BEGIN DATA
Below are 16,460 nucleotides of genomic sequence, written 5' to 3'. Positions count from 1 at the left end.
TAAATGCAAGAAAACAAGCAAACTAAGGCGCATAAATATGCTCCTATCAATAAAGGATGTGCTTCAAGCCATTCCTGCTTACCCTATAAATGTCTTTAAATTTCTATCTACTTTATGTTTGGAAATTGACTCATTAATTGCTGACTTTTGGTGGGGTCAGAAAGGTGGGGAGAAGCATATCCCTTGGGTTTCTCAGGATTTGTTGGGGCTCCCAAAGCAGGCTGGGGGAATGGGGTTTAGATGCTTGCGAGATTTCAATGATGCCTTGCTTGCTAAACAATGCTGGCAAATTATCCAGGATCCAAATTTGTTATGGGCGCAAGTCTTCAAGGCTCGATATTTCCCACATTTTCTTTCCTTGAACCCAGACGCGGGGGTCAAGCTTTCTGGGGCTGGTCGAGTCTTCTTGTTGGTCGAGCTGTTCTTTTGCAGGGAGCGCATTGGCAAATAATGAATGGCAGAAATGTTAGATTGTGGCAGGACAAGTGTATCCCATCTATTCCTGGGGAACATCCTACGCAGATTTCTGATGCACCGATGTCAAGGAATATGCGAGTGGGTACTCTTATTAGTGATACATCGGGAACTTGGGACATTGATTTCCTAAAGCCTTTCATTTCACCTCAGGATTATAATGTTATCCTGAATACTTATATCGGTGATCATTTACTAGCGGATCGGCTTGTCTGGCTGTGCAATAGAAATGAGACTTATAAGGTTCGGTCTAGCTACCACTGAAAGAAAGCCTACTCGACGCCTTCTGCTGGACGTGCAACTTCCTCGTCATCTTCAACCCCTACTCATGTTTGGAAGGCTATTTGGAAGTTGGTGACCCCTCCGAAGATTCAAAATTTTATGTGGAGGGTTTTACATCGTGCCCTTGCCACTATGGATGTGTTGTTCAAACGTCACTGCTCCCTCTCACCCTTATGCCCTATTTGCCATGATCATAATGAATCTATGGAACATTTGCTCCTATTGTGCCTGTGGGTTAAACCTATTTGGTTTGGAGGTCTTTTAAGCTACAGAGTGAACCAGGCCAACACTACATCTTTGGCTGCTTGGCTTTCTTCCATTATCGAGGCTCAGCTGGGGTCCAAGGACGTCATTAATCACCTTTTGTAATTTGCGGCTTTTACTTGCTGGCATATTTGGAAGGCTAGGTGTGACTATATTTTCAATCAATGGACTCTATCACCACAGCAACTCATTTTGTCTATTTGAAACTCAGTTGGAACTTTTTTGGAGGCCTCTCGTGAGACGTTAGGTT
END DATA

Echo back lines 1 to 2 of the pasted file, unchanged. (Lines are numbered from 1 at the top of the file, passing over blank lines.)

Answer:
Below are 16,460 nucleotides of genomic sequence, written 5' to 3'. Positions count from 1 at the left end.
TAAATGCAAGAAAACAAGCAAACTAAGGCGCATAAATATGCTCCTATCAATAAAGGATGTGCTTCAAGCCATTCCTGCTTACCCTATAAATGTCTTTAAATTTCTATCTACTTTATGTTTGGAAATTGACTCATTAATTGCTGACTTTTGGTGGGGTCAGAAAGGTGGGGAGAAGCATATCCCTTGGGTTTCTCAGGATTTGTTGGGGCTCCCAAAGCAGGCTGGGGGAATGGGGTTTAGATGCTTGCGAGATTTCAATGATGCCTTGCTTGCTAAACAATGCTGGCAAATTATCCAGGATCCAAATTTGTTATGGGCGCAAGTCTTCAAGGCTCGATATTTCCCACATTTTCTTTCCTTGAACCCAGACGCGGGGGTCAAGCTTTCTGGGGCTGGTCGAGTCTTCTTGTTGGTCGAGCTGTTCTTTTGCAGGGAGCGCATTGGCAAATAATGAATGGCAGAAATGTTAGATTGTGGCAGGACAAGTGTATCCCATCTATTCCTGGGGAACATCCTACGCAGATTTCTGATGCACCGATGTCAAGGAATATGCGAGTGGGTACTCTTATTAGTGATACATCGGGAACTTGGGACATTGATTTCCTAAAGCCTTTCATTTCACCTCAGGATTATAATGTTATCCTGAATACTTATATCGGTGATCATTTACTAGCGGATCGGCTTGTCTGGCTGTGCAATAGAAATGAGACTTATAAGGTTCGGTCTAGCTACCACTGAAAGAAAGCCTACTCGACGCCTTCTGCTGGACGTGCAACTTCCTCGTCATCTTCAACCCCTACTCATGTTTGGAAGGCTATTTGGAAGTTGGTGACCCCTCCGAAGATTCAAAATTTTATGTGGAGGGTTTTACATCGTGCCCTTGCCACTATGGATGTGTTGTTCAAACGTCACTGCTCCCTCTCACCCTTATGCCCTATTTGCCATGATCATAATGAATCTATGGAACATTTGCTCCTATTGTGCCTGTGGGTTAAACCTATTTGGTTTGGAGGTCTTTTAAGCTACAGAGTGAACCAGGCCAACACTACATCTTTGGCTGCTTGGCTTTCTTCCATTATCGAGGCTCAGCTGGGGTCCAAGGACGTCATTAATCACCTTTTGTAATTTGCGGCTTTTACTTGCTGGCATATTTGGAAGGCTAGGTGTGACTATATTTTCAATCAATGGACTCTATCACCACAGCAACTCATTTTGTCTATTTGAAACTCAGTTGGAACTTTTTTGGAGGCCTCTCGTGAGACGTTAGGTT